Forget the Egyptian cats.

Tabby probably domesticated us 12000 years ago in the Middle East, about the same time as agriculture was invented. The theory is that agriculture allowed fixed settlements and grain storage, and the cats were attracted by rats eating the grain, and gradually became used to humans, who fed and tamed them.
DNA studies of domesticated cats show that they probably descended from five cats; DNA suggests they were from the Near Eastern wildcat species:

At least five females of the wildcat subspecies known as Felis silvestris lybica (“cat of the woods”) accomplished this delicate transition from forest to village. And from these five matriarchs all the world’s 600 million house cats are descended.

The theory is that the cats migrated along with the knowledge of agriculture, a theory that some doubt, since the Chinese claim they invented rice growing techniques independently and recent data suggests agriculture developed independently about the same time in South America. More likely, travelers and traders brought the cats with them along with seeds and locals adopted cats as pets and vermin eaters, similar to the adoption of pets by South African tribes who obtained both maize and cats via Portuguese traders in Africa.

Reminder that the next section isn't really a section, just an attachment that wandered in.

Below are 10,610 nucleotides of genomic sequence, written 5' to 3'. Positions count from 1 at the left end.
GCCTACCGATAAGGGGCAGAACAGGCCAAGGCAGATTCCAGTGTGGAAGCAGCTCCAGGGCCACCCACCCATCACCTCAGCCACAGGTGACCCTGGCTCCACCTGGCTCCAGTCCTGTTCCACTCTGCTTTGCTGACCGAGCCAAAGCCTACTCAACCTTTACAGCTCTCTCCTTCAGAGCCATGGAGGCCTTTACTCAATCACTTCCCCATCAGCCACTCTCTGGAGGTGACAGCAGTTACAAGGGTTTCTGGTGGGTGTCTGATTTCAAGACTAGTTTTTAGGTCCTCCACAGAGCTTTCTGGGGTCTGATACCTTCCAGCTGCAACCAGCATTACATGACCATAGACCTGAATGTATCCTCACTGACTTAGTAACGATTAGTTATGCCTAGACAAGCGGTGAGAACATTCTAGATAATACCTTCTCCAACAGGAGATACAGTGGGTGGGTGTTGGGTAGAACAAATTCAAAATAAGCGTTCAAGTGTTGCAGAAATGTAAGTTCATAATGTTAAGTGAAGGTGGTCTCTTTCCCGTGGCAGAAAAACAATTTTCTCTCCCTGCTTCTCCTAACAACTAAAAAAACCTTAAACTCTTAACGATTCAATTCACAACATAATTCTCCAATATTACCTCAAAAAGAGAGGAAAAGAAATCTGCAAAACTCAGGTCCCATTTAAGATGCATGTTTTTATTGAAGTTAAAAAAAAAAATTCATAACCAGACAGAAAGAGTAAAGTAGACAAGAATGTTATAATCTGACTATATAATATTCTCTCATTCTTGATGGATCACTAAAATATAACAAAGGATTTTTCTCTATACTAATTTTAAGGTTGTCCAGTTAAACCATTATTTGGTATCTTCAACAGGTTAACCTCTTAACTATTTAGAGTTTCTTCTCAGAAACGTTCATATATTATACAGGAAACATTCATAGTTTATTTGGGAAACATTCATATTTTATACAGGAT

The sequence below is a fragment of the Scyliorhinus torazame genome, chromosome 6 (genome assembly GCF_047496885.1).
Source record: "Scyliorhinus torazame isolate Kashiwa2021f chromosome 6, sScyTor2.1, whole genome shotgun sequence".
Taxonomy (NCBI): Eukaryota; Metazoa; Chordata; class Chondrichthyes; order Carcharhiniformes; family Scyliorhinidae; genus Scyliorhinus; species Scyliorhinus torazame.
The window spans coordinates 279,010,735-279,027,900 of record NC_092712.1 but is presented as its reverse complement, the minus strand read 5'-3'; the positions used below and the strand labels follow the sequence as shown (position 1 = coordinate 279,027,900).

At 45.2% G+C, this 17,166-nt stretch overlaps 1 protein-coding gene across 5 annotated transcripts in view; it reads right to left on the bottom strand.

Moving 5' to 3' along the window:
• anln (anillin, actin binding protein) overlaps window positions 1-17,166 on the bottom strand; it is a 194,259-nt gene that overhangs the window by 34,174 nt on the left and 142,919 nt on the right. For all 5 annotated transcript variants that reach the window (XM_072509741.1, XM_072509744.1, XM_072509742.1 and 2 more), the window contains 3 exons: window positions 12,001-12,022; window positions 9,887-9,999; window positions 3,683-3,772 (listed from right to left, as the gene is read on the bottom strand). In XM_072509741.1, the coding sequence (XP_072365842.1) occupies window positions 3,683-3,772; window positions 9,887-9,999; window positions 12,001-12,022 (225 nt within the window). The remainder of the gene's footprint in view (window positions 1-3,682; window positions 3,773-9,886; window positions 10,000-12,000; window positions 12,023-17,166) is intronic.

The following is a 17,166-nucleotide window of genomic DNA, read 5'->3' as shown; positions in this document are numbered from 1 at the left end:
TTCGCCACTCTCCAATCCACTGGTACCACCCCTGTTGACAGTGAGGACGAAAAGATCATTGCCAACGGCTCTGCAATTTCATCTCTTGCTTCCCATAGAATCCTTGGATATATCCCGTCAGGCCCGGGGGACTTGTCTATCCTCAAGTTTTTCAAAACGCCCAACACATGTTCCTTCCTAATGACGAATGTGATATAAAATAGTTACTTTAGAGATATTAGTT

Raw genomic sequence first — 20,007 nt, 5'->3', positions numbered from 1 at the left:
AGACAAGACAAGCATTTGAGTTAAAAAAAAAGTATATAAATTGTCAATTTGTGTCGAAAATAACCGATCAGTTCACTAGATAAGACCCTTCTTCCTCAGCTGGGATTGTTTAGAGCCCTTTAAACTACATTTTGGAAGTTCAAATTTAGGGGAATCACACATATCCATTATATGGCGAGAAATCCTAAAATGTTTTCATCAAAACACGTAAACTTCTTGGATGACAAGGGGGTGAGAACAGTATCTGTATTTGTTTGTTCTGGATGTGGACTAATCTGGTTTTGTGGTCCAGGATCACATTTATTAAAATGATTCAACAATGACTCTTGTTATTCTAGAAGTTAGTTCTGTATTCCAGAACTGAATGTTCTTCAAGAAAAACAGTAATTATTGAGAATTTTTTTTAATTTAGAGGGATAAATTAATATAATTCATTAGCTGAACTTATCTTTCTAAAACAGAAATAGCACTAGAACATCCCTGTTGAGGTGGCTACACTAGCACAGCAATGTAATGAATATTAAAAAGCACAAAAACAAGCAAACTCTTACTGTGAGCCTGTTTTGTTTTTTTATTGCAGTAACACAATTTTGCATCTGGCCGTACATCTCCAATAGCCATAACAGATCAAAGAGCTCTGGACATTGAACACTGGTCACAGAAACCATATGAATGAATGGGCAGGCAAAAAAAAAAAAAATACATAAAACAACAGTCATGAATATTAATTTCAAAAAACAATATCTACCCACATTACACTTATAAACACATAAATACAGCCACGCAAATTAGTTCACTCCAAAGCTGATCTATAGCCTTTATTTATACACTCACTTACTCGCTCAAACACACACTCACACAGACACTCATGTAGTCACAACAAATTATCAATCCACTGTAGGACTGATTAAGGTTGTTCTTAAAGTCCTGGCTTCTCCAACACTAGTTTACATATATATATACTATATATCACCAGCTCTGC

There are a lot of myths about cats, both good and bad, including the story told to visting Romans and Greeks of how the Egyptians thought cats were gods and mummified when they died, and that if you killed a cat you were executed. Modern discoveries of cat mummies however reveal most of them were young and healthy and had been killed and mummified as an offering, suggesting that cats were big business to the priests and that foreigners had been told a tall tale.

As for us, we have three cats; two wandered in off the street and adopted us.

Guess the domestication of humans is still going on.

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Nancy Reyes is a retired physician living in the Philippines. Her website is Finest Kind Clinic and Fishmarket.

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